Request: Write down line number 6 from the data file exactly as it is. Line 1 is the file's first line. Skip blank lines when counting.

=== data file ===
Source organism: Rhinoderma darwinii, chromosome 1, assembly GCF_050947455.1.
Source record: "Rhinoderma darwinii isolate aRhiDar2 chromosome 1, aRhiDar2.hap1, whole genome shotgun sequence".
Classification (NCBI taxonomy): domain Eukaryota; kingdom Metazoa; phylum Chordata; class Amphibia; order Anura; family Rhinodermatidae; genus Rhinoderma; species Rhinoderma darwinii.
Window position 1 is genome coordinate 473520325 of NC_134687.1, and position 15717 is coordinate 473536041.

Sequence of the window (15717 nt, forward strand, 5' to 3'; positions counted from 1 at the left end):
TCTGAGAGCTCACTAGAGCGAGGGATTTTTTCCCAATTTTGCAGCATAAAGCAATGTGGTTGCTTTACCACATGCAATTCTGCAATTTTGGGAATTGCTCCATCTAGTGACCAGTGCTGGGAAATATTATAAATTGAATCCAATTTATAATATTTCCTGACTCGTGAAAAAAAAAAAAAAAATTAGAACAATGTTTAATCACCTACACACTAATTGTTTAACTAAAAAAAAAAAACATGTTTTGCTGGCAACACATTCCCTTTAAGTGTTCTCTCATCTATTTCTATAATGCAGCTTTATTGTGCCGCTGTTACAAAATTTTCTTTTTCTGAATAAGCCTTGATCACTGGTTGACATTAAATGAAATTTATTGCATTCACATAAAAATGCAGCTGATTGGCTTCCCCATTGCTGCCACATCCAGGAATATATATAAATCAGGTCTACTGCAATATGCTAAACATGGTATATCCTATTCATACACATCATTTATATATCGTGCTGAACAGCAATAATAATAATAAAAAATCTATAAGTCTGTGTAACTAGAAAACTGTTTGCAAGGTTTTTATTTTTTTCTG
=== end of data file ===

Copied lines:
TCTGAGAGCTCACTAGAGCGAGGGATTTTTTCCCAATTTTGCAGCATAAAGCAATGTGGTTGCTTTACCACATGCAATTCTGCAATTTTGGGAATTGCTCCATCTAGTGACCAGTGCTGGGAAATATTATAAATTGAATCCAATTTATAATATTTCCTGACTCGTGAAAAAAAAAAAAAAAATTAGAACAATGTTTAATCACCTACACACTAATTGTTTAACTAAAAAAAAAAAACATGTTTTGCTGGCAACACATTCCCTTTAAGTGTTCTCTCATCTATTTCTATAATGCAGCTTTATTGTGCCGCTGTTACAAAATTTTCTTTTTCTGAATAAGCCTTGATCACTGGTTGACATTAAATGAAATTTATTGCATTCACATAAAAATGCAGCTGATTGGCTTCCCCATTGCTGCCACATCCAGGAATATATATAAATCAGGTCTACTGCAATATGCTAAACATGGTATATCCTATTCATACACATCATTTATATATCGTGCTGAACAGCAATAATAATAATAAAAAATCTATAAGTCTGTGTAACTAGAAAACTGTTTGCAAGGTTTTTATTTTTTTCTG